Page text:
San Diego County's vast Anza Borrego Desert from around 20,000'
It may surprise you to know that not everyone holds a positive opinion of the many public helicopter operations around the country, and the missions that they carry out. Of course the positive support far outweighs the negative, but the detractors are out there. Comments such as "personal flying clubs" and "just boys with expensive toys" come to mind. In addition, in these economic times more and more agencies, cities, and counties are forced to re-evaluate the use fullness of their aviation programs.
It is for these reasons that I offer some first hand accounts of recent helicopter rescues, in order that the concerned taxpayer or citizen can form a more accurate opinion.
In a two week period around the middle of July my partner and I picked up a total of 9 people (in three groups of three) from San Diego's back country. All 9 people were in various stages of heat exhaustion, with some likely on the verge of heat stroke. Now these were just the people that we picked up. This does not include the 2-3 hoist rescue operations that we were also involved in during the month of July, (we'll get to those.) This is one crew, one helicopter, on one side of the shift.
So who or what determines that all of these people required an expensive helicopter to pluck them from their dire situation? What happens when help doesn't come? And aren't these people responsible for putting themselves in the predicament they are in? All are good questions and all have good answers.
First, history and experience in our region more than justifies the use of an expensive helicopter to quickly remove these people from their hostile environment and reposition them to a place of safety. Many of these people are literally only a few hours from death, as most do not seek help until they are out of water and heat exhaustion is firmly upon them.
During this exact same two week period we are reminded of what happens when help does not come. My partner and I also responded with the coroner and recovered a body in the Corrizo Wash area of the Anza Borrego Desert.
So do these people bear some responsibility for putting themselves in these situations? Well sure they do, but that does not remedy their situation. Additionally, these incidents do not start off as major blunders, but rather innocent miscalculations that can have very unfortunate results. Consider the 9 individuals we picked up. All nine appeared to be under the age of 25, six were young ladies, and all appeared to be otherwise upstanding citizens out in the back country to enjoy a brush with mother nature. All are sons and daughters and grandchildren, nieces, nephews, brothers and sisters to people who love them.
RESCUE #1: The first three people in distress hails from the Vallecito Wash area of the Anza Borrego Desert State Park off of Highway S-2, parts of which are also known as The Great Southern Overland Stage Route of 1849. How is that for sounding rugged and inhospitable?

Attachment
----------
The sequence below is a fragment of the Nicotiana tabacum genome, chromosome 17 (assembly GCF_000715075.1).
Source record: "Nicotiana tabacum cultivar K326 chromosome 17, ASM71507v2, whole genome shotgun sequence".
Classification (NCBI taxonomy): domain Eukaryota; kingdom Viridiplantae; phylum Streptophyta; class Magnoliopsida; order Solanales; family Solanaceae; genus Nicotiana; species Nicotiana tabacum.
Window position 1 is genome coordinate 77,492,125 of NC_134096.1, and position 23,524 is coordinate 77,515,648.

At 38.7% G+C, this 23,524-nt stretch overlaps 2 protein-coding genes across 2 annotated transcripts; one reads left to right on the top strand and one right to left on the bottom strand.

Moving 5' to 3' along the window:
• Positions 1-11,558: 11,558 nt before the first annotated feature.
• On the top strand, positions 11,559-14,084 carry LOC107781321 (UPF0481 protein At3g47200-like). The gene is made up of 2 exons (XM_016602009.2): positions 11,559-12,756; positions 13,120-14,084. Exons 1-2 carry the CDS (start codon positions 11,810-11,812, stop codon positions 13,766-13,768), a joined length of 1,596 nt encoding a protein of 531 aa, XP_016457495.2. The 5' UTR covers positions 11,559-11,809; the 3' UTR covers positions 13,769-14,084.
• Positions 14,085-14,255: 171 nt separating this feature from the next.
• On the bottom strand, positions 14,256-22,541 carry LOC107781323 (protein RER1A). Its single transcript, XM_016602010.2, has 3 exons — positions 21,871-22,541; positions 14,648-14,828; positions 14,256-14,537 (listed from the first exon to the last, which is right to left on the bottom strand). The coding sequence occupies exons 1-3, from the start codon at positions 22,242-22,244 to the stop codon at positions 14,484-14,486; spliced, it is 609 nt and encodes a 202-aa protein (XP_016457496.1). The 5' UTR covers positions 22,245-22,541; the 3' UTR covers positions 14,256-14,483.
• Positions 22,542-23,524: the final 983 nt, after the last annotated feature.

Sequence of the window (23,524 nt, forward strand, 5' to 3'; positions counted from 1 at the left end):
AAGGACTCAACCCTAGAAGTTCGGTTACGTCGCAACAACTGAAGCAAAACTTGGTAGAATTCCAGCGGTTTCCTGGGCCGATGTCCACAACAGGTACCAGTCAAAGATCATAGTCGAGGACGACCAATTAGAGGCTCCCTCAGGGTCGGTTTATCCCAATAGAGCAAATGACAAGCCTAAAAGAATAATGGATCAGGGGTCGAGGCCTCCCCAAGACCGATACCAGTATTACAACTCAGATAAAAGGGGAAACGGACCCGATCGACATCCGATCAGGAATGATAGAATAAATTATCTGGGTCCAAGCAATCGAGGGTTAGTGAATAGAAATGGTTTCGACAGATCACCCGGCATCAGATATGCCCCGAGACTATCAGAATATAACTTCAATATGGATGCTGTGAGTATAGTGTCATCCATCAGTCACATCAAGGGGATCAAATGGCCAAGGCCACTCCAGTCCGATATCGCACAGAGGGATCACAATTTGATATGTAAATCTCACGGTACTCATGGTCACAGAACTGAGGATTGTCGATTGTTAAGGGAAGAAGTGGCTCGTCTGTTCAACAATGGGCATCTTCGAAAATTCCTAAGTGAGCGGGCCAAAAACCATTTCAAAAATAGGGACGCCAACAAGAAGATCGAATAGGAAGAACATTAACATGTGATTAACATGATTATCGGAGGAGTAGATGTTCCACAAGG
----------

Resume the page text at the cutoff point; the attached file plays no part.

These three young men chose a warm sunny day with temperatures topping out at 112 on the ground, to drive out to an area called the mud caves. This is an area of desert erosion with unique canyons and crevices that are popular among desert visitors. The small truck they are riding in becomes stuck in the sand, many miles off of the highway. This causes them to set out across the desert on foot, with a limited water supply.
Within an hour their water is gone and they utilize that life saving device known as a cell phone to call for help. We get the call from our communication center, relayed by state parks.
My partner and I had just taken off from Gillespie field in our newest patrol ship, the Bell 407 which is capable of carrying a total of 7 people. Our fuel tank is full giving us about 3 hours of flight time. We turned toward the desert and immediately begin the information gathering process. How many people are we looking for? What is the best known location? What is their condition? How did the call come in and from whom? What ground contacts do we have and what are their call signs? What frequencies will we be working on?
Once all of these questions are answered the second stage of information gathering starts, which is just fine tuning everything we learned in the first stage.
Even with all of this information it is still a vast desert and search area. Once on scene we repeatedly try to verify that we are in fact searching in the right area. After about 20 minutes of on scene searching my partner announces that he has them on his side of the aircraft.
There location was in a flat open area of the wash so we were able to land within a few feet of two of the subjects. The third one had gone one ahead to try to find a trail sign, but quickly made his way back to the helicopter. One of the subjects had removed his shirt and his shoes in an attempt to cool off, (and had been walking in the hot sand barefoot) a sure sign he was reaching a critical stage. All three were provided water and loaded in the back of the 407 for the flight to nearby Aqua Caliente County Airport and the air conditioned comfort of a State Park Rangers vehicle.
RESCUE #2: I believe it was a Monday morning a few days later when we received a call of three female hikers, overheated and in distress, on the trail of the Ramona side of Cedar Creek Falls (a popular hiking spot responsible for a good share of the rescues we do.)